Legendary stories about the world-famous New York Café
The walls of the more than 120 years old New York Café, which was chosen as the world’s most beautiful café, have seen a lot of things… The regular guests included famous Hungarian poets, authors who always found inspiration at the tables of “Nyeho”. Below you find some intriguing legends and stories found on the official website of the café.
Ferenc Molnár and the key of the New York Café
Rumour had it that the opening of the café in 1894 was attended by the celebrated representatives of the cultural world.
According to the legend, in the heat of the moment, Ferenc Molnár and his mates threw the key of the New York Café into the Danube so that the café would never close again.
However, there are some flaws in the story concerning that Ferenc Molnár was only a teenager at the time, so most probably he was not invited. But it might be the case that the story actually happened at the reopening of the café, which remains a legend due to the lack of documentation.
What is certain that the Directorate of the café re-examined the story in 2014, but they did not find any evidence. Nonetheless, in order to stay true to the tradition, they threw the keys into the Danube so that the café would be open for at least 120 more years.
The Statue of Liberty fresco
Several legends are known about one of the most famous frescos of the café, which is found next to the entrance and depicts the Statue of Liberty.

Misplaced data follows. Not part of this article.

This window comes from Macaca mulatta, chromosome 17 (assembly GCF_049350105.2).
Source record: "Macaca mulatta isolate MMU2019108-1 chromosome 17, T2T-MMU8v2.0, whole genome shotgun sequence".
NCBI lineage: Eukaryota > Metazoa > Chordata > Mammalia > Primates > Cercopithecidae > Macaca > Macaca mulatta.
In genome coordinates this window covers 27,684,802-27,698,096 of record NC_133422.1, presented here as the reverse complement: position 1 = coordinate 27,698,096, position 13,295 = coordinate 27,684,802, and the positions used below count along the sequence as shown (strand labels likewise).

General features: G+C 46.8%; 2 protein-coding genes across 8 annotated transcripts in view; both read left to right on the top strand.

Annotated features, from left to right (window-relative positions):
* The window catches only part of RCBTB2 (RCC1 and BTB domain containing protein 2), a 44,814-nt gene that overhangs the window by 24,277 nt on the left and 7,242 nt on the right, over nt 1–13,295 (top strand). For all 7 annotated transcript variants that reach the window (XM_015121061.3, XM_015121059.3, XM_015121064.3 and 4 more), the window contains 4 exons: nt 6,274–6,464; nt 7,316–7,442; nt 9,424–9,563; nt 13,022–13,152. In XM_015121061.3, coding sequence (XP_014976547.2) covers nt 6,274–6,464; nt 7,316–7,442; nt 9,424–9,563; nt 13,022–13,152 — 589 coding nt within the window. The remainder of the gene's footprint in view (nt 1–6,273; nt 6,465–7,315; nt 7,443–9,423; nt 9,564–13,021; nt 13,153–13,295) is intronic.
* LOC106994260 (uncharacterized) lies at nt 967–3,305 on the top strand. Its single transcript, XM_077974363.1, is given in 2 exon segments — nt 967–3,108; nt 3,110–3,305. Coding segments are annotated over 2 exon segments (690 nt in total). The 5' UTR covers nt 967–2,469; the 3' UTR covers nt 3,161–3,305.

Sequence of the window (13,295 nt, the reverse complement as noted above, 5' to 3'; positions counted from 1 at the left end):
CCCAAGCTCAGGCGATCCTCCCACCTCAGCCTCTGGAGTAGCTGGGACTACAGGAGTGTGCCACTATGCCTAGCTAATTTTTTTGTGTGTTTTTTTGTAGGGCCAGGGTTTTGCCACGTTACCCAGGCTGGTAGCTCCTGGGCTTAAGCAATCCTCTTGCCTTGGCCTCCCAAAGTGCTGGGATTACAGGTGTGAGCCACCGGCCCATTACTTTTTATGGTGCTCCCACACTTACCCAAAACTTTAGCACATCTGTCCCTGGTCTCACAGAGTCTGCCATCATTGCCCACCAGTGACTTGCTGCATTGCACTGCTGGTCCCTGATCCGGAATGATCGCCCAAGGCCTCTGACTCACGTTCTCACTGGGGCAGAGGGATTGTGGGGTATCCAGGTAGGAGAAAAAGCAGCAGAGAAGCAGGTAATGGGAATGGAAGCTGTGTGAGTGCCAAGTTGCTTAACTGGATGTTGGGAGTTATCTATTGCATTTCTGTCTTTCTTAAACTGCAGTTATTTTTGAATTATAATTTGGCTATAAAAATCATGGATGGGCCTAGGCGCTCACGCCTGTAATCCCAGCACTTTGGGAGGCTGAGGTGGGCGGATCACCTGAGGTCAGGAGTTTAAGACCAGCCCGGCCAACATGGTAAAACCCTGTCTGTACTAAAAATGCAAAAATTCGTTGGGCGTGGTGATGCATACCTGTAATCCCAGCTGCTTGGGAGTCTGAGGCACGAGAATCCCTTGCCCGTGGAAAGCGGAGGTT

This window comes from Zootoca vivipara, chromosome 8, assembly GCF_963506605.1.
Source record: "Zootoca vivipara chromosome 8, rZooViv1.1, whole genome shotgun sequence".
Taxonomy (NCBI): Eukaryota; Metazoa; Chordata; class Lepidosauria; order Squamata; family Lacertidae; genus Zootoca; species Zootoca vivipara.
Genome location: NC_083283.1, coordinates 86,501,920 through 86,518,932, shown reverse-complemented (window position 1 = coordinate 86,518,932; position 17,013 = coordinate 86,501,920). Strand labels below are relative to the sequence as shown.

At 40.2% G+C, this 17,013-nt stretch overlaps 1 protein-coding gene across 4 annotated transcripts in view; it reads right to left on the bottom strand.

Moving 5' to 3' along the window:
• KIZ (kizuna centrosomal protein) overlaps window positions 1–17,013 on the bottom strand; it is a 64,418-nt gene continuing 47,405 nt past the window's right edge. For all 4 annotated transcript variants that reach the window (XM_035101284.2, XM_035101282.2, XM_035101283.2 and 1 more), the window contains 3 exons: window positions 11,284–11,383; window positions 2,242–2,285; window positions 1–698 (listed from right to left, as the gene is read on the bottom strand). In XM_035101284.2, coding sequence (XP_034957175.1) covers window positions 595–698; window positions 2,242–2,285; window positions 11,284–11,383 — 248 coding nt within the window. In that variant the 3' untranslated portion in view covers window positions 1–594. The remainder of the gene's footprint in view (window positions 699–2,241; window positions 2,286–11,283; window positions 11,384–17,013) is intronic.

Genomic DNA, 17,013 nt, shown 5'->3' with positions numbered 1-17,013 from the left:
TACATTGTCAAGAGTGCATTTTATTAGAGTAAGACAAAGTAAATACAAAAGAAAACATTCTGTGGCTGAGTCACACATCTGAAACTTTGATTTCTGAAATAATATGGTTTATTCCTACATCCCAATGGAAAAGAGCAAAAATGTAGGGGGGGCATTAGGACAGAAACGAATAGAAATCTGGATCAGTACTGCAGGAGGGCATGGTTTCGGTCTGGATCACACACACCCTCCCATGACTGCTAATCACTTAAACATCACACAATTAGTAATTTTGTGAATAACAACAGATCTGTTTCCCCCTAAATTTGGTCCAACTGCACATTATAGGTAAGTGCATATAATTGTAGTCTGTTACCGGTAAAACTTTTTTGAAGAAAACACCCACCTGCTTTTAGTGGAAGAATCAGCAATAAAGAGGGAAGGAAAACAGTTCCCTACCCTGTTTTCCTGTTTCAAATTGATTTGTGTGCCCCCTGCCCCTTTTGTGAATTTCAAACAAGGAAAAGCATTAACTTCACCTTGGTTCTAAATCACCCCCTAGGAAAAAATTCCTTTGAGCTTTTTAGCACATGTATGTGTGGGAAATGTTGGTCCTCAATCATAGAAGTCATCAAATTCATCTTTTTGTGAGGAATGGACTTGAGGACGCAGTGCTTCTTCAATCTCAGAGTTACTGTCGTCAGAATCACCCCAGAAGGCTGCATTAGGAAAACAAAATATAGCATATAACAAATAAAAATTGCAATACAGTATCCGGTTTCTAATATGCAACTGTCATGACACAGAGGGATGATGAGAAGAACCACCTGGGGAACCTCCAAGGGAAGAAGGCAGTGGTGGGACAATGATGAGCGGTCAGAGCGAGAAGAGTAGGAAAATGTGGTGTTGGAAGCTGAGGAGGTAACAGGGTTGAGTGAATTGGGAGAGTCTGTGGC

Based on the legend, the fresco was made before the inauguration of the statue itself in New York.
But the truth is that the opening of the New York Café happened ten years later than the mounting of the statue.
What famous artists ordered
The New York Café always supported arts throughout its history. So it is no surprise that many of our famous writers, poets were regular guests – and the café still respects their memory.
Did you know that the favourite food of Mihály Babits was tripe? And that Endre Ady usually ordered lentil főzelék with stew?
Another curiosity is the “small literary” expression, which was born at the café in that time. Most Hungarian poets and writers led a poorish life. Hence they could not afford to order from the menu. That is why the café created a special, cheaper meal for them called “small literary”. The plate contained some ham, salami and cheese, for which the artists did not even have to pay most of the times.
“In the glamorous New York, they cleaned your shoes, ironed your clothes, cut our and nails…The café was a workshop, a writing desk and accommodation when needed. With all of its elegance, it was a democratic café. No one could resist its charm. Everyone knew everyone inside. The waiter served you immediately without ordering.
You got your black coffee, ink-well and paper without asking.”
Irénke, the literature-lover toilet keeper
Following the example of the famous Nyugat (West) magazine, after the change of regime, the editors of the 2000 magazine also gathered in the café. In that time, the cleanness of the toilets was guaranteed by Irénke Rózsáné, who always asked for the latest issue of the paper and was the fan of the writers. In exchange, she never accepted money from them for using the toilet.
Featured image: www.newyorkcafe.hu